Athletes go after dreams

Tuesday, June 1, 2004 | 12:00 a.m. CDT; updated 1:25 p.m. CDT, Tuesday, July 22, 2008

Elin Ohlsson came to the University of Missouri from Sweden in the fall of 1999 having never seen the campus. She had never seen Columbia.

Ohlsson knew she wanted to play golf for the Tigers while majoring in industrial engineering. Other than a few phone calls from Missouri coaches, e-mails and checks of Web sites, Ohlsson didn’t know much about the university.

It might come as a surprise then that Ohlsson didn’t need to think hard before electing to leave her home country.

“I knew what I wanted,” Ohlsson said. “I knew that I could go try it, and if I liked it, I’d stay. If I didn’t, I’d come back. It was never really a tough decision.”

Although Ohlsson had spent time as an exchange student in Oregon during high school, she said the transition to balancing courses with a collegiate athletic career was difficult. After earning playing time as a freshman, she never considered returning to Sweden. She worked religiously at her game as well as adapting to her new culture, with immediate results.

In spring 2002, Ohlsson was the lone Tiger to qualify for the NCAA Regional Tournament. She also earned Academic All-Big 12 Conference honors that spring. During her junior and senior seasons, she was named the team’s Most Valuable Player. She graduated this spring and is competing in the European LPGA Tour.

Ohlsson earned a spot on that tour by playing well at a qualifying tournament in Portugal. She said her opportunity probably never would have been realized had she not come to Missouri.

“It would have been tough, playing only eight or nine months out of the year in Sweden,” she said. “I had a great opportunity to get an education and there is great competition in golf here.”

The reason so many foreign athletes such as Ohlsson want to play at American universities is that their choices at home are limited. Most European colleges do not offer extensive athletic programs. Athletes either become professionals out of high school or go to college and forget their athletic dreams.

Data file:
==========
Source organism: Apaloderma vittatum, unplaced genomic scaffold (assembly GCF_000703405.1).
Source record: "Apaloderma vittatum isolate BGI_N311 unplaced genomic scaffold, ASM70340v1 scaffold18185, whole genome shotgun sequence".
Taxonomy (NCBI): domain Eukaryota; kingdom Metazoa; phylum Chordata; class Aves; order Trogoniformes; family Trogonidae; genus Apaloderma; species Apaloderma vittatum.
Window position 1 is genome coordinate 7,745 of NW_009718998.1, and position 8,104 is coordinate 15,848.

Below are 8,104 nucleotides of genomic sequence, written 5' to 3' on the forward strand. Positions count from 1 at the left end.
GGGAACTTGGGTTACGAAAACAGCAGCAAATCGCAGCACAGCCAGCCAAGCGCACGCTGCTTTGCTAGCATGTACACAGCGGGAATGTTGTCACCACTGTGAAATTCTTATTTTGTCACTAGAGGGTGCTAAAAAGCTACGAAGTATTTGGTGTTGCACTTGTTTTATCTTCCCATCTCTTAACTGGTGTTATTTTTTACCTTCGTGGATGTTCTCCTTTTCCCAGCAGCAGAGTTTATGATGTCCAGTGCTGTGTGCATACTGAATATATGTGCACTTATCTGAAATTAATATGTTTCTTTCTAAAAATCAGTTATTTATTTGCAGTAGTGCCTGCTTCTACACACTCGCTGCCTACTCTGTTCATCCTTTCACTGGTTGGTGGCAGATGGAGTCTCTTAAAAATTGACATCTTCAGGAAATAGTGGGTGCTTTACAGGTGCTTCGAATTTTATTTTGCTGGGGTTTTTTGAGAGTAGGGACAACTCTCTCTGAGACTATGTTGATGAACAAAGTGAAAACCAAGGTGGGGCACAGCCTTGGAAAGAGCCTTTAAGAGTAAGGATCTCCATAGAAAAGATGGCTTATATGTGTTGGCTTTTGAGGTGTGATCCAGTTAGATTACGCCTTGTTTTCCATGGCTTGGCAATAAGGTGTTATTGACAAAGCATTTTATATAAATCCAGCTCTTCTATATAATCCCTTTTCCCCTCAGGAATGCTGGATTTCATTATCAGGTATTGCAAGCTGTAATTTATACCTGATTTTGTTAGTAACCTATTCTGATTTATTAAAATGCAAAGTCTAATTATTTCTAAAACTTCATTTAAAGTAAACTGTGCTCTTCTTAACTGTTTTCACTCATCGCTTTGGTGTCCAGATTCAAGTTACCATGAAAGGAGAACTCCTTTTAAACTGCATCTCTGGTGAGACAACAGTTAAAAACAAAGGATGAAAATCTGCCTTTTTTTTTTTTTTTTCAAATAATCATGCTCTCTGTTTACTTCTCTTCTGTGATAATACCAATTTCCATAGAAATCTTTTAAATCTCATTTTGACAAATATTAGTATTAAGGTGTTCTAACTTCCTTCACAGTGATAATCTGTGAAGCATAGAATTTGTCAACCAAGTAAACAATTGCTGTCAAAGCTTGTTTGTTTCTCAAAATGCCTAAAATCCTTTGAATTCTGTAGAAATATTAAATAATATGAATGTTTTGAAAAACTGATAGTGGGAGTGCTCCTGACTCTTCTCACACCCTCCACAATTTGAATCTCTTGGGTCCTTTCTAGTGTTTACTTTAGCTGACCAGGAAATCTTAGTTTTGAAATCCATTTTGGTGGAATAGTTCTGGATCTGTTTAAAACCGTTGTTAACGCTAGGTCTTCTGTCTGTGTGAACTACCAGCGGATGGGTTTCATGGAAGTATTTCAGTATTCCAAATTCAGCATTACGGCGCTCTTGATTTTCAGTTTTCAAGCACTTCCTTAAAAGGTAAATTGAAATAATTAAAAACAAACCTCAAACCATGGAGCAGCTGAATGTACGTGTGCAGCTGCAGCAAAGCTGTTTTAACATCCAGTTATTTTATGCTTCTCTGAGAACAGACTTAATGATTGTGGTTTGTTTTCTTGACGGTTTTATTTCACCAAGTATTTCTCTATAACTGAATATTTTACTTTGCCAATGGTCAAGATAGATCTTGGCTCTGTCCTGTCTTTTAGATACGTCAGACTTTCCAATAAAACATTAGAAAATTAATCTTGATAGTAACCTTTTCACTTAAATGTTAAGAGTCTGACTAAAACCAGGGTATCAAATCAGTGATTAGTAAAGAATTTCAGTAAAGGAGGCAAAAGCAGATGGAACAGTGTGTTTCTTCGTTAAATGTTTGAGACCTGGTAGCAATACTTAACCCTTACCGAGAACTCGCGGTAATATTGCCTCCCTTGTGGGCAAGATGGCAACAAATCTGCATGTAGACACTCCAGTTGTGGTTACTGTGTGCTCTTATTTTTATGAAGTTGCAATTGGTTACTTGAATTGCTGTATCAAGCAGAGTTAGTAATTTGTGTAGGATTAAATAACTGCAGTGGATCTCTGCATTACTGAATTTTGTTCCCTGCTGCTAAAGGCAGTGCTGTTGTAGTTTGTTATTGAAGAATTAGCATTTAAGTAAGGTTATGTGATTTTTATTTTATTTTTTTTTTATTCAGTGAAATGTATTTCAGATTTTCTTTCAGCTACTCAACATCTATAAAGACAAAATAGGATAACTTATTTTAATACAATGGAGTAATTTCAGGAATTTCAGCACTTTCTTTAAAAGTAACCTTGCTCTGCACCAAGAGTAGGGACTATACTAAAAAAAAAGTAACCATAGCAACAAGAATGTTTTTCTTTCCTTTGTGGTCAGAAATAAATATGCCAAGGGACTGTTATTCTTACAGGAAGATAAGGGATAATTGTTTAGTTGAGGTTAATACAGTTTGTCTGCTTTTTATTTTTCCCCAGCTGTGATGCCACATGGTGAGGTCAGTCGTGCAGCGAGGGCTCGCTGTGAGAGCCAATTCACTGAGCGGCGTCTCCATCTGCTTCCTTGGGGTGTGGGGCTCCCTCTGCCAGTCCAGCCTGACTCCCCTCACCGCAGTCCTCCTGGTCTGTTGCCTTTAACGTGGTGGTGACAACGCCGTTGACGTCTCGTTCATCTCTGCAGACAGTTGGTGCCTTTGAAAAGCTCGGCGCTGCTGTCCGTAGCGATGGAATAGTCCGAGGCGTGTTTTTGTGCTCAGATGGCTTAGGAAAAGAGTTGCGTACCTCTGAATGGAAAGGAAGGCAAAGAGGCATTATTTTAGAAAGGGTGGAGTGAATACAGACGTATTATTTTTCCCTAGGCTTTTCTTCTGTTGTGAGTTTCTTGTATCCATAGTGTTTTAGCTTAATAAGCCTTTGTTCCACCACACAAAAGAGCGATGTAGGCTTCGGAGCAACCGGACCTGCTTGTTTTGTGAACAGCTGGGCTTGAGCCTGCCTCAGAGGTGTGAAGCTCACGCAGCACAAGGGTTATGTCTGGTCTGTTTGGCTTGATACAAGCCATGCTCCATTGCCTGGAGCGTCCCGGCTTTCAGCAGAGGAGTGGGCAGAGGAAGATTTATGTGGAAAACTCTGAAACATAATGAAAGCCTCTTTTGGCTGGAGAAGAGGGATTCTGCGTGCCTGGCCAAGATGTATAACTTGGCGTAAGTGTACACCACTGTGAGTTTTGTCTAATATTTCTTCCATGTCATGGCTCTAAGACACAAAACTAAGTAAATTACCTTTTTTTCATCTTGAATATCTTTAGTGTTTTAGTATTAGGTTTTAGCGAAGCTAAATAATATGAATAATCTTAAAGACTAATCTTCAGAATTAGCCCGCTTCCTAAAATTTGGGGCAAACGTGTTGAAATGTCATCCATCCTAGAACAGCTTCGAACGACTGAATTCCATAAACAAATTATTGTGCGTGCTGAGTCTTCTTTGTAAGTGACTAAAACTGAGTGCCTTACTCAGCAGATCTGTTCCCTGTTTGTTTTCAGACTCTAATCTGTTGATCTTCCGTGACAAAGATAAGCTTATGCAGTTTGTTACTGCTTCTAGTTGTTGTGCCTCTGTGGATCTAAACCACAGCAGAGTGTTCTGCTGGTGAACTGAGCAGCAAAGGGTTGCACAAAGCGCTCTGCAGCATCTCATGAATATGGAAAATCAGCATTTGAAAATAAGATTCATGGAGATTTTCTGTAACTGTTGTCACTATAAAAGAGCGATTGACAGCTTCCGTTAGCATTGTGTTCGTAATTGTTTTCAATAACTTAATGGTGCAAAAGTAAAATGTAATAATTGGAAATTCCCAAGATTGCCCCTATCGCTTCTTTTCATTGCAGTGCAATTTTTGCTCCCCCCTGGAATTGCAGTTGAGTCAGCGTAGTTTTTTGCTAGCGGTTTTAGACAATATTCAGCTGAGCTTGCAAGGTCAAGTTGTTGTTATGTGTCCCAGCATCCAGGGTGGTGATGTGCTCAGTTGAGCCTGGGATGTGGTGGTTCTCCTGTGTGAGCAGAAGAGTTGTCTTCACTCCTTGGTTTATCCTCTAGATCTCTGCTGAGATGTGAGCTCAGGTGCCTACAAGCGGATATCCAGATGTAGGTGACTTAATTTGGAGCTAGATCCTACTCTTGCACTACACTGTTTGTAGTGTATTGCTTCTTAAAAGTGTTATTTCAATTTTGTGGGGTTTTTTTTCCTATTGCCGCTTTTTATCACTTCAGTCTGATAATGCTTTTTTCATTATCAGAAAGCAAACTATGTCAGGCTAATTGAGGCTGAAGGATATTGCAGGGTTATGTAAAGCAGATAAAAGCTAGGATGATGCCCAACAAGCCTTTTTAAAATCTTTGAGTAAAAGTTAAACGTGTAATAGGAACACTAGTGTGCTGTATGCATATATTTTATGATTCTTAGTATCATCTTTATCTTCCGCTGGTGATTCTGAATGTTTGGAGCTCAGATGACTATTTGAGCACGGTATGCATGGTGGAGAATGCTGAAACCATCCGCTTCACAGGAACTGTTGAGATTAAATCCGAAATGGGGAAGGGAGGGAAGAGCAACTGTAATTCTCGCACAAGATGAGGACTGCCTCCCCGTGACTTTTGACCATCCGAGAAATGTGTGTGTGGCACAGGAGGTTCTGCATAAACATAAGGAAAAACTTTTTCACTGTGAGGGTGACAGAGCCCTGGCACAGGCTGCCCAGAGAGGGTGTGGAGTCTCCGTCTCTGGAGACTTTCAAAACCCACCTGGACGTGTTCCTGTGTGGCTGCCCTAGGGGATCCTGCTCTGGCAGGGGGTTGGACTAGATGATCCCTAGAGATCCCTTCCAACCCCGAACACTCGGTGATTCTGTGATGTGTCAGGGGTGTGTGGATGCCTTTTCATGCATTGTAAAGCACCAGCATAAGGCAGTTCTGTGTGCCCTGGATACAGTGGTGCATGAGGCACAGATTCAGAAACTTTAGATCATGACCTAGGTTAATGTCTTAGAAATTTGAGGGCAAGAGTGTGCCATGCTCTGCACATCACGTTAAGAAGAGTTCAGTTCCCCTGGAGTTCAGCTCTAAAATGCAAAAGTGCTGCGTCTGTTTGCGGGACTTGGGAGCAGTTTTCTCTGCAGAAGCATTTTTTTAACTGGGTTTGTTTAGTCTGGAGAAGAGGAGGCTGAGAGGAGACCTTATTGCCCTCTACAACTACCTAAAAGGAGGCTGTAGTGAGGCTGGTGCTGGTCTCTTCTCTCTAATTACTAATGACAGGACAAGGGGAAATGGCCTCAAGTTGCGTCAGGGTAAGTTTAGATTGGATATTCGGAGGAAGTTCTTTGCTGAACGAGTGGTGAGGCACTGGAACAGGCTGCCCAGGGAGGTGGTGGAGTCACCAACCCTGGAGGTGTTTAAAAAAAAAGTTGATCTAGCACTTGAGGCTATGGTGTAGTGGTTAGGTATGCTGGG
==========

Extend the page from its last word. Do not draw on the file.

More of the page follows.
“Most players are too young and too inexperienced to turn pro,” Ohlsson said. “You don’t have a choice, really.”

Ben Scott realized at 14 that he would likely need to leave Lancashire, England, after high school to continue his athletic career while getting an education. In November of what was essentially his senior year of high school (British schools use a different class-year schedule from those in the United States) he earned a scholarship that allowed him to compete in a tournament in Florida.

American coaches didn’t recruit Scott, 21, while he was in England. At that tournament in Florida, he raised the interest of a few coaches, including those at Missouri. He started speaking to Tigers coaches about twice a month, mainly through e-mail.

The decision to leave England was made difficult because of the family and friends with whom Scott would lose regular touch. His dream is to play professionally, and that wasn’t likely to happen without coming to America.

“In England, you either carry on with college or you carry on with golf,” Scott said. “I couldn’t do both.”

A redshirt sophomore, Scott was one of the Tigers’ top golfers this season. He said the culture adjustment was tough at times and he became lonely. He quickly added that the loneliness was in part because his game was in a rut and evaporated when he improved.